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NEWS
March 14, 1995 | TONY PERRY, TIMES STAFF WRITER
Faced with a glut of jury trials because of the "three-strikes" law, the district attorney, public defender and presiding judge of the Superior Court announced a plan Monday to avert judicial gridlock in the court system. Henceforth, four veteran judges will handle nothing but "three-strikes" cases, in which a criminal defendant faces 25 years to life in prison if convicted. Also, designated prosecutors and deputy public defenders will be trained to handle only "three-strikes" cases.
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CALIFORNIA | LOCAL
November 16, 2004 | Tony Perry, Times Staff Writer
Declaring "let the people be heard," a judge Monday refused to block the vote count in a disputed mayoral election that has gripped this city while garnering national attention for the unlikely leader -- a last-minute write-in candidate, Councilwoman Donna Frye. With an estimated 30,000 provisional, write-in and absentee ballots yet to be counted, Frye, the owner of a surfboard shop, is clinging to a lead of just over 1,800 votes over incumbent Mayor Dick Murphy.
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NEWS
February 7, 1997 | TONY PERRY, TIMES STAFF WRITER
Once he was a dominant and respected presence on the San Diego Superior Court--known for his hard work, confident manner and booming voice. But on Thursday, former Superior Court Judge Michael Greer--now sick, disgraced and described in court papers as suicidal--stood before a federal judge and struggled to take responsibility for "this incredible disaster" that led him to plead guilty to taking bribes from a flamboyant trial attorney. In the end, U.S.
NEWS
February 7, 1997 | TONY PERRY, TIMES STAFF WRITER
Once he was a dominant and respected presence on the San Diego Superior Court--known for his hard work, confident manner and booming voice. But on Thursday, former Superior Court Judge Michael Greer--now sick, disgraced and described in court papers as suicidal--stood before a federal judge and struggled to take responsibility for "this incredible disaster" that led him to plead guilty to taking bribes from a flamboyant trial attorney. In the end, U.S.
NEWS
June 24, 1996 | TONY PERRY and MAURA DOLAN, TIMES STAFF WRITERS
This is a tale of two counties and three strikes, of how the distance between San Francisco and San Diego cannot be measured in mere miles when it comes to applying California's controversial sentencing law. "In San Francisco, you get caught with a rock of cocaine, and you probably get probation," says Thomas Whelan, a prosecutor for 20 years before being appointed to the San Diego County Superior Court bench in 1990.
CALIFORNIA | LOCAL
October 25, 1996 | TONY PERRY, TIMES STAFF WRITER
The FBI, in the wake of bribery convictions of two ex-judges and a prominent attorney, announced this week that it has instituted a hotline for people in San Diego to report allegations of governmental corruption. Robert Walsh, special agent in charge of the FBI office, said the FBI will investigate all reports of corruption in local, state or federal government.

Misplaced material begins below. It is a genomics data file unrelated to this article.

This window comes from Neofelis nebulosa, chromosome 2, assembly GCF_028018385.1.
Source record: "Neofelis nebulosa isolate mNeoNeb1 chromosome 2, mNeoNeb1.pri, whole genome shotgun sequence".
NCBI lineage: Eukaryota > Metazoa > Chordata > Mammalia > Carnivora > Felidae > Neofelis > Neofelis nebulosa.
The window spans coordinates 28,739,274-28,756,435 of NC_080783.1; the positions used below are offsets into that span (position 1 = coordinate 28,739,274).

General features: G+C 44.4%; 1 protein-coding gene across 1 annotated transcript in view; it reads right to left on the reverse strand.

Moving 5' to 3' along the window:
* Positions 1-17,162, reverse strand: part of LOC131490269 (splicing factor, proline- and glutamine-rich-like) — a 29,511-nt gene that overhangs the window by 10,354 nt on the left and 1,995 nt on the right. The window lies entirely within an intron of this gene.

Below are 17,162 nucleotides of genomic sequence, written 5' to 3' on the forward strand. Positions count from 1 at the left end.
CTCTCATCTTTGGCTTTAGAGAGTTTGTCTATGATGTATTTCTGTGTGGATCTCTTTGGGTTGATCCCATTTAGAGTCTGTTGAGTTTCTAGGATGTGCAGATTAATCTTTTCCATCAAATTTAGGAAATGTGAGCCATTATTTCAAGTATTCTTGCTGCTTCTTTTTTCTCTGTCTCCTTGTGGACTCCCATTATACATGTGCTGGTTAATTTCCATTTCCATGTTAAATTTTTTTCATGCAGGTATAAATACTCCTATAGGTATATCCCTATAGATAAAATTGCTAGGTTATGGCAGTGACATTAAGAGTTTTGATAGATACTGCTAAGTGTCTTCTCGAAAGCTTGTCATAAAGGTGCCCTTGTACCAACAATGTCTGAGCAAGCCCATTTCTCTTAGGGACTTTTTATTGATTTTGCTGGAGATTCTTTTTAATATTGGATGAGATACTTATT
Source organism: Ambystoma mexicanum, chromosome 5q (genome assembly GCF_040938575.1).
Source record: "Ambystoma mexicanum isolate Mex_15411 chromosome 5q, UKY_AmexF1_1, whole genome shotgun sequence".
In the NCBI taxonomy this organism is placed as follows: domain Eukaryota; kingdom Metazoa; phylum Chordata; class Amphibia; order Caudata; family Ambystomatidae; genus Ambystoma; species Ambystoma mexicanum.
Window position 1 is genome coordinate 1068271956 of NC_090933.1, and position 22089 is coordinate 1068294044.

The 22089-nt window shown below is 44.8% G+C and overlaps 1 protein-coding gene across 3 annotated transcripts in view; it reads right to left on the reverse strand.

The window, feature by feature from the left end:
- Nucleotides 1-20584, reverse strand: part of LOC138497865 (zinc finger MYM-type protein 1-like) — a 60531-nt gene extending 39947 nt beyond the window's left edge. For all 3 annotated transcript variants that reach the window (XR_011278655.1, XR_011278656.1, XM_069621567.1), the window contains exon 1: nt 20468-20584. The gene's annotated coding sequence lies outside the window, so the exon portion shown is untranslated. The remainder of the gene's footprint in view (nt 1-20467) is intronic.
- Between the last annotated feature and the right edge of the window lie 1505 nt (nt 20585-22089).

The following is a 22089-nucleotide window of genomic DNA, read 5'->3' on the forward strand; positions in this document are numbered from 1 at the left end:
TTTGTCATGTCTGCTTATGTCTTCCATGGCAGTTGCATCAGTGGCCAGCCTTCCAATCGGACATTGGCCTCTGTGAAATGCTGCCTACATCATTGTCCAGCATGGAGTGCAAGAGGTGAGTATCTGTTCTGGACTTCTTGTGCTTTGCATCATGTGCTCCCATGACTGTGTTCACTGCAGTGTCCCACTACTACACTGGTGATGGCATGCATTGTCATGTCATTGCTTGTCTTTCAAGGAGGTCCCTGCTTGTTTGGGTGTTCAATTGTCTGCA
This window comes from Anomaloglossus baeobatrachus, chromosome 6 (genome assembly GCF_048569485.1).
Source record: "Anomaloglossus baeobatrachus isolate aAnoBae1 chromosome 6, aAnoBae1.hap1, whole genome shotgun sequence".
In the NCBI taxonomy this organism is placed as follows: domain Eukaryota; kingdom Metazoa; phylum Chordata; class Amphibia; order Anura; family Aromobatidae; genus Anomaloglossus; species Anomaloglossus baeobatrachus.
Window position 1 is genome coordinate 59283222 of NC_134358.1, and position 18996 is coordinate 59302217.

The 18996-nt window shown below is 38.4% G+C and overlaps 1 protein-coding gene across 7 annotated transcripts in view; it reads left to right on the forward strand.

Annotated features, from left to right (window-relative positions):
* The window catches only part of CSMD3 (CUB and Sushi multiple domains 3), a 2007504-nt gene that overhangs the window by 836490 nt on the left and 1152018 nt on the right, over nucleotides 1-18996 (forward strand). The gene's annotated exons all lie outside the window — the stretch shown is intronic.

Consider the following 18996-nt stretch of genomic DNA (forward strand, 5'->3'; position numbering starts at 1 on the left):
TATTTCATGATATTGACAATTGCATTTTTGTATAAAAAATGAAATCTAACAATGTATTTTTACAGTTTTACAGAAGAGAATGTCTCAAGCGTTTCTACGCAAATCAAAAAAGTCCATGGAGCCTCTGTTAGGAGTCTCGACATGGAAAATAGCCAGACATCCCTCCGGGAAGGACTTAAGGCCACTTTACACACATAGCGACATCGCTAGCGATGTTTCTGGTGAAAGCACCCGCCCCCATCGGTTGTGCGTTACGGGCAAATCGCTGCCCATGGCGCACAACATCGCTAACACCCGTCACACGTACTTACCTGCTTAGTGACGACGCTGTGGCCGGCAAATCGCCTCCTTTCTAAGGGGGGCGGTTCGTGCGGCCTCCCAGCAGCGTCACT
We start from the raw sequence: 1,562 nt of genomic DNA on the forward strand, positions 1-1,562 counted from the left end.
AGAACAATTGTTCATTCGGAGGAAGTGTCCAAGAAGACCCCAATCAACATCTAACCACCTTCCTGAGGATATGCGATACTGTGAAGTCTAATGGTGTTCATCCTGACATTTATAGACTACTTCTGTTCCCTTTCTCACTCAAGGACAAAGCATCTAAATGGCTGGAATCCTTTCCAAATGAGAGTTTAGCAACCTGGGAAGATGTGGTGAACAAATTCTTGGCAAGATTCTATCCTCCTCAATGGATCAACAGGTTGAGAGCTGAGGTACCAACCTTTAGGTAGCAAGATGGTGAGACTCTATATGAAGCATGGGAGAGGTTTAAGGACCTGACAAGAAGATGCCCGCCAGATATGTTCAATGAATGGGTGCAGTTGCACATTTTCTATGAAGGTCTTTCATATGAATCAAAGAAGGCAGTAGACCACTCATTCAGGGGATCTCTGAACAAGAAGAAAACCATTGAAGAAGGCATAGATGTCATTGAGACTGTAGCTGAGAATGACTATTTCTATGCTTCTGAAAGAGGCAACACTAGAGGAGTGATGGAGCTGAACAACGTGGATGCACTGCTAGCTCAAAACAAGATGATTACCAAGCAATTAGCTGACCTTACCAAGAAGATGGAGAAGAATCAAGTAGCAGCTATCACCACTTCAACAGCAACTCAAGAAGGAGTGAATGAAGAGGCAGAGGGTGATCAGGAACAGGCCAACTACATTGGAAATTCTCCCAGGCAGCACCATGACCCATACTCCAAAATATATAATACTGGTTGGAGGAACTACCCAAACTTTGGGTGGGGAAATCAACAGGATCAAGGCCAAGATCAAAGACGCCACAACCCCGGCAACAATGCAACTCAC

CALIFORNIA | LOCAL
June 16, 1992
San Diego County prosecutors may not seek a sentence of life without parole for Robert Earl Mack, accused of murdering one official and wounding another last January at a General Dynamics plant, a state appellate court ruled Monday. In a brief order, the 4th District Court of Appeal let stand San Diego Superior Court Judge Terry O'Rourke's May 27 ruling upholding the charge of murder but dismissing the allegation that the shootings were committed with the special circumstance of "lying in wait."
CALIFORNIA | LOCAL
May 5, 1992
In a hearing prompted by a probe of improper influence peddling on the San Diego Superior Court bench, a state appeal court signaled Monday that it is likely to overturn a Superior Court ruling and open to public review the daily records of local judges' official calendars.
CALIFORNIA | LOCAL
July 24, 1991
A San Diego County "drug court," hailed by a national association as a law enforcement innovation, slashed the time some repeat offenders spend in local jails, county officials said at a news conference Tuesday. The Superior Court also was honored by the National Assn. of Counties for its fast-track program, which disposes of 90% of all civil cases within 24 months, and its independent calendar program, under which civil cases are assigned to a single judge until settlement or trial.
NEWS
December 1, 1989 | From Times Staff and Wire Reports
A San Diego County Superior Court judge issued a temporary restraining order preventing The Times from publishing any information about security measures installed at the home of Sheriff John Duffy. The unusual court order, signed by Judge Jeffrey Miller, states that The Times is prohibited from publishing any information regarding the "nature, layout, or configuration of security measures in" Duffy's home, or any information about the address of the house.
CALIFORNIA | LOCAL